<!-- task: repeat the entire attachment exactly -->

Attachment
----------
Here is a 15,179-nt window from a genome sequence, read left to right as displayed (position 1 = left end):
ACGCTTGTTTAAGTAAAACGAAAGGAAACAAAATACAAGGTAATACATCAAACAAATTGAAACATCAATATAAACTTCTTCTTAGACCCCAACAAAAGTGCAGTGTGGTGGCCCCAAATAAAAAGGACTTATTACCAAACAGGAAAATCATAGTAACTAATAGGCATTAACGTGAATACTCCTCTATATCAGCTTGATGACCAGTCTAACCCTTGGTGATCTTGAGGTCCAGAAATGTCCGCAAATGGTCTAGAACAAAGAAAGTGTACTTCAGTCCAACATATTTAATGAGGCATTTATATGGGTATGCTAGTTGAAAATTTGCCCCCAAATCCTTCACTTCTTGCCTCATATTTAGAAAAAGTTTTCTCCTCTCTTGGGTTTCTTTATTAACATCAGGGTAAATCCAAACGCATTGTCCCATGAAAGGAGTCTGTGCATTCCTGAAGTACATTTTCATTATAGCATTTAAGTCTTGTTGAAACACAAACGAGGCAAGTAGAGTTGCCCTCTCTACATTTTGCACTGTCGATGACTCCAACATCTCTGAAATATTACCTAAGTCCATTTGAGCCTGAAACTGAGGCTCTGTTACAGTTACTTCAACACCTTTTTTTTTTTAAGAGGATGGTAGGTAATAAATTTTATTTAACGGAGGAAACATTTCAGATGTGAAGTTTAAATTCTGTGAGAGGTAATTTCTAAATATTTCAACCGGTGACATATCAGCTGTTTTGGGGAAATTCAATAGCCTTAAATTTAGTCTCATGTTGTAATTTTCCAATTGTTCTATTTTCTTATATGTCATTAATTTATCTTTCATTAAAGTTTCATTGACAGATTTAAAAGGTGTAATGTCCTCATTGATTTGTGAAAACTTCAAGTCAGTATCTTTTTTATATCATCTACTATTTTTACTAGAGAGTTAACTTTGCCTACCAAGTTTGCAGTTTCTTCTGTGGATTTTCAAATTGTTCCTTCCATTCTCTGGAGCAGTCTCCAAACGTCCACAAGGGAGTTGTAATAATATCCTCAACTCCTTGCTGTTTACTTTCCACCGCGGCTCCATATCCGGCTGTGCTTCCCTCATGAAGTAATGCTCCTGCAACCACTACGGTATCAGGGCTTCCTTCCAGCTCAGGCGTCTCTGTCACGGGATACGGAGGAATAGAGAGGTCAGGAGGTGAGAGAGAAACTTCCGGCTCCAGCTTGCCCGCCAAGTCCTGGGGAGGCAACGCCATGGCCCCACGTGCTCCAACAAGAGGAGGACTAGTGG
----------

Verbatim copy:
Here is a 15,179-nt window from a genome sequence, read left to right as displayed (position 1 = left end):
ACGCTTGTTTAAGTAAAACGAAAGGAAACAAAATACAAGGTAATACATCAAACAAATTGAAACATCAATATAAACTTCTTCTTAGACCCCAACAAAAGTGCAGTGTGGTGGCCCCAAATAAAAAGGACTTATTACCAAACAGGAAAATCATAGTAACTAATAGGCATTAACGTGAATACTCCTCTATATCAGCTTGATGACCAGTCTAACCCTTGGTGATCTTGAGGTCCAGAAATGTCCGCAAATGGTCTAGAACAAAGAAAGTGTACTTCAGTCCAACATATTTAATGAGGCATTTATATGGGTATGCTAGTTGAAAATTTGCCCCCAAATCCTTCACTTCTTGCCTCATATTTAGAAAAAGTTTTCTCCTCTCTTGGGTTTCTTTATTAACATCAGGGTAAATCCAAACGCATTGTCCCATGAAAGGAGTCTGTGCATTCCTGAAGTACATTTTCATTATAGCATTTAAGTCTTGTTGAAACACAAACGAGGCAAGTAGAGTTGCCCTCTCTACATTTTGCACTGTCGATGACTCCAACATCTCTGAAATATTACCTAAGTCCATTTGAGCCTGAAACTGAGGCTCTGTTACAGTTACTTCAACACCTTTTTTTTTTTAAGAGGATGGTAGGTAATAAATTTTATTTAACGGAGGAAACATTTCAGATGTGAAGTTTAAATTCTGTGAGAGGTAATTTCTAAATATTTCAACCGGTGACATATCAGCTGTTTTGGGGAAATTCAATAGCCTTAAATTTAGTCTCATGTTGTAATTTTCCAATTGTTCTATTTTCTTATATGTCATTAATTTATCTTTCATTAAAGTTTCATTGACAGATTTAAAAGGTGTAATGTCCTCATTGATTTGTGAAAACTTCAAGTCAGTATCTTTTTTATATCATCTACTATTTTTACTAGAGAGTTAACTTTGCCTACCAAGTTTGCAGTTTCTTCTGTGGATTTTCAAATTGTTCCTTCCATTCTCTGGAGCAGTCTCCAAACGTCCACAAGGGAGTTGTAATAATATCCTCAACTCCTTGCTGTTTACTTTCCACCGCGGCTCCATATCCGGCTGTGCTTCCCTCATGAAGTAATGCTCCTGCAACCACTACGGTATCAGGGCTTCCTTCCAGCTCAGGCGTCTCTGTCACGGGATACGGAGGAATAGAGAGGTCAGGAGGTGAGAGAGAAACTTCCGGCTCCAGCTTGCCCGCCAAGTCCTGGGGAGGCAACGCCATGGCCCCACGTGCTCCAACAAGAGGAGGACTAGTGG